The term "Socialist state" is widely used by Marxist-Leninist parties, theorists, and governments to mean a state under the control of a vanguard party that is organizing the economic, social, and political affairs of said state toward the construction of socialism. States run by Communist parties that adhere to Marxism–Leninism, or some variation thereof, refer to themselves as "Socialist states" or "workers' states". They involve the direction of economic development toward the building up of the productive forces to underpin the establishment of a socialist economy, and usually include that at least the commanding heights of the economy are nationalized and under state ownership. This may or may not include the existence of a socialist economy, depending on the specific terminology adopted and level of development in specific countries. For example, the Leninist definition of a socialist state is a state representing the interests of the working class which presides over a state capitalist economy structured upon state-directed accumulation of capital, with the goal of building up the country's productive forces and promoting worldwide socialist revolution, with the realization of a socialist economy as the long-term goal.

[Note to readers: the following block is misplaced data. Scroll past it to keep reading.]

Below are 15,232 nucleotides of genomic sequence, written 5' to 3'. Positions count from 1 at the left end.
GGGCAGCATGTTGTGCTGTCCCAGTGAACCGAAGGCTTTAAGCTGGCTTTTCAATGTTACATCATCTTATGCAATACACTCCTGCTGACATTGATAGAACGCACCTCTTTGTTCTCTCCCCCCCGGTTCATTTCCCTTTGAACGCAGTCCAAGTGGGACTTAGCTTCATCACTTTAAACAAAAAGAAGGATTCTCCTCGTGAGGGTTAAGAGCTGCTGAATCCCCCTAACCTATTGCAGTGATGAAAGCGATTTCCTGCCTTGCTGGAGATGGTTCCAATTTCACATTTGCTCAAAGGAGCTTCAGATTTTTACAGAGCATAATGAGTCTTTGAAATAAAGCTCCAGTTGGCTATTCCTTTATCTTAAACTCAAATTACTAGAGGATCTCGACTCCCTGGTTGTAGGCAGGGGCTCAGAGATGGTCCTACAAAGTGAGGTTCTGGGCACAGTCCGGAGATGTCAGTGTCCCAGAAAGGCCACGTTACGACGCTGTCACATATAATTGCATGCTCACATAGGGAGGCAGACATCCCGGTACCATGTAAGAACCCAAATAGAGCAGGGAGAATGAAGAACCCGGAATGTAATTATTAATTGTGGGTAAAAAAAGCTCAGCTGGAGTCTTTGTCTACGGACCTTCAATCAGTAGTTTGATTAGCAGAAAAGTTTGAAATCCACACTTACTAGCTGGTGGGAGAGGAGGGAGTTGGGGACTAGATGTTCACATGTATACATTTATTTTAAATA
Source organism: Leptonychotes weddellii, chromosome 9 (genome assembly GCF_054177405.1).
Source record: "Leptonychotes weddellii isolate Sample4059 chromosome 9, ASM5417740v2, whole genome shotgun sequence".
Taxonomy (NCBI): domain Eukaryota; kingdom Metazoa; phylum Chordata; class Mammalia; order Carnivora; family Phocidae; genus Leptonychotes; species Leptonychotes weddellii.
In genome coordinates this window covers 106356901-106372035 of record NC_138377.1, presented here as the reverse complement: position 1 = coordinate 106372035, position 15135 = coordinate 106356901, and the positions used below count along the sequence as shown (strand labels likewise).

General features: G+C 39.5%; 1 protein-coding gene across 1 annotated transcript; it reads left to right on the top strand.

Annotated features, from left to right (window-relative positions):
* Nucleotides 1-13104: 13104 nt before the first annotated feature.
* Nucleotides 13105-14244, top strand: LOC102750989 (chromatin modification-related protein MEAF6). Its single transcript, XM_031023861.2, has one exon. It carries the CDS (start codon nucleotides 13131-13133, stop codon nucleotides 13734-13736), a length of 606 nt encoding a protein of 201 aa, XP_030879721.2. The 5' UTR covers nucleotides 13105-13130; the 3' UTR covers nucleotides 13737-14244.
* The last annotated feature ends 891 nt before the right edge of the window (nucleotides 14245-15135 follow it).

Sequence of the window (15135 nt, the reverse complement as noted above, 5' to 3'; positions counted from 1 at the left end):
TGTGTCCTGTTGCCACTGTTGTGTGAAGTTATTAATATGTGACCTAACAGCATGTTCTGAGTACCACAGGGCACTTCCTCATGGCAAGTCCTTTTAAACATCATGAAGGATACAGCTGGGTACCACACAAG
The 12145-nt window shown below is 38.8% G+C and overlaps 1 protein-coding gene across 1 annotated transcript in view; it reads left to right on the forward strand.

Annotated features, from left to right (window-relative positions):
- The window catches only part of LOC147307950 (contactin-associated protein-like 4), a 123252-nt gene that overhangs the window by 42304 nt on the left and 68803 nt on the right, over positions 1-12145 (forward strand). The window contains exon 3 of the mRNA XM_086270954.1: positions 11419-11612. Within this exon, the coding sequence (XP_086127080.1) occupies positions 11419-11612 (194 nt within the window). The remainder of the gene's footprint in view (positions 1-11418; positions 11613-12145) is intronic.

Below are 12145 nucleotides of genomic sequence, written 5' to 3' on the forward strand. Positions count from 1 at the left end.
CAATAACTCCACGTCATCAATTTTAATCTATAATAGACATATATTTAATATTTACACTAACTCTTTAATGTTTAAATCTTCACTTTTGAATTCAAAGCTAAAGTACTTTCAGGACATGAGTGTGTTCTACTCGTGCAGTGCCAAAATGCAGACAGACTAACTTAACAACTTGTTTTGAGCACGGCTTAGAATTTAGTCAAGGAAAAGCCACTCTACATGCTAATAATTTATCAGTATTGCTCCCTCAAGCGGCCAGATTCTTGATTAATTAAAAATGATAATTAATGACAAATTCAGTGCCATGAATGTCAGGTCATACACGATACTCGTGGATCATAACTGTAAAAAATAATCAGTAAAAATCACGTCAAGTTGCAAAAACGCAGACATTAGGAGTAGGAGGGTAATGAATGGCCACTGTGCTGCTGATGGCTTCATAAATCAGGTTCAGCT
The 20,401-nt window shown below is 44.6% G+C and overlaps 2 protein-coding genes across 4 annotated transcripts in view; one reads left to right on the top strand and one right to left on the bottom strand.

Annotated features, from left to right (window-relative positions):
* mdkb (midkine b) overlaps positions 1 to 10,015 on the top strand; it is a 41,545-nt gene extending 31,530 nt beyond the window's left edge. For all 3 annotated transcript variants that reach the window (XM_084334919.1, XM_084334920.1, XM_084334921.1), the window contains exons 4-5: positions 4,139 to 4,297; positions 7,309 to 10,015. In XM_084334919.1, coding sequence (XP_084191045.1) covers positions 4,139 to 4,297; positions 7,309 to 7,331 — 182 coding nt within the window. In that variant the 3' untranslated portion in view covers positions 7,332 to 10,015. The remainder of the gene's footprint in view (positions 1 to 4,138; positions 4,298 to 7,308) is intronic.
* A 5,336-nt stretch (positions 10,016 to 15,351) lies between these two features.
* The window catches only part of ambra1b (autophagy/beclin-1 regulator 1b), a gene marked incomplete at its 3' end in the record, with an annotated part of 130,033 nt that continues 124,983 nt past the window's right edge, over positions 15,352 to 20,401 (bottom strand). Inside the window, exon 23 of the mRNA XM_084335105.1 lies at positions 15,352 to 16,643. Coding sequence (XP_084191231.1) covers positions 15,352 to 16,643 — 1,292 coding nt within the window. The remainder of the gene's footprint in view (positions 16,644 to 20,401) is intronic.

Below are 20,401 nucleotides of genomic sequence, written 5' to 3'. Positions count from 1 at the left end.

Because all socialist states operated along Marxist-Leninist principles of governance, the term "Marxist-Leninist state" or "Marxist-Leninist regime" is also used by scholars, particularly when focusing on the political systems of these countries.
In the Western world, particularly in mass media, journalism and politics, these states and countries are often called "Communist states" (though they do not use this term to refer to themselves),
despite the fact that these countries never claimed to have achieved communism in their countries—rather, they claim to be building and working toward the establishment of socialism (and the development towards communism thereafter) in their countries.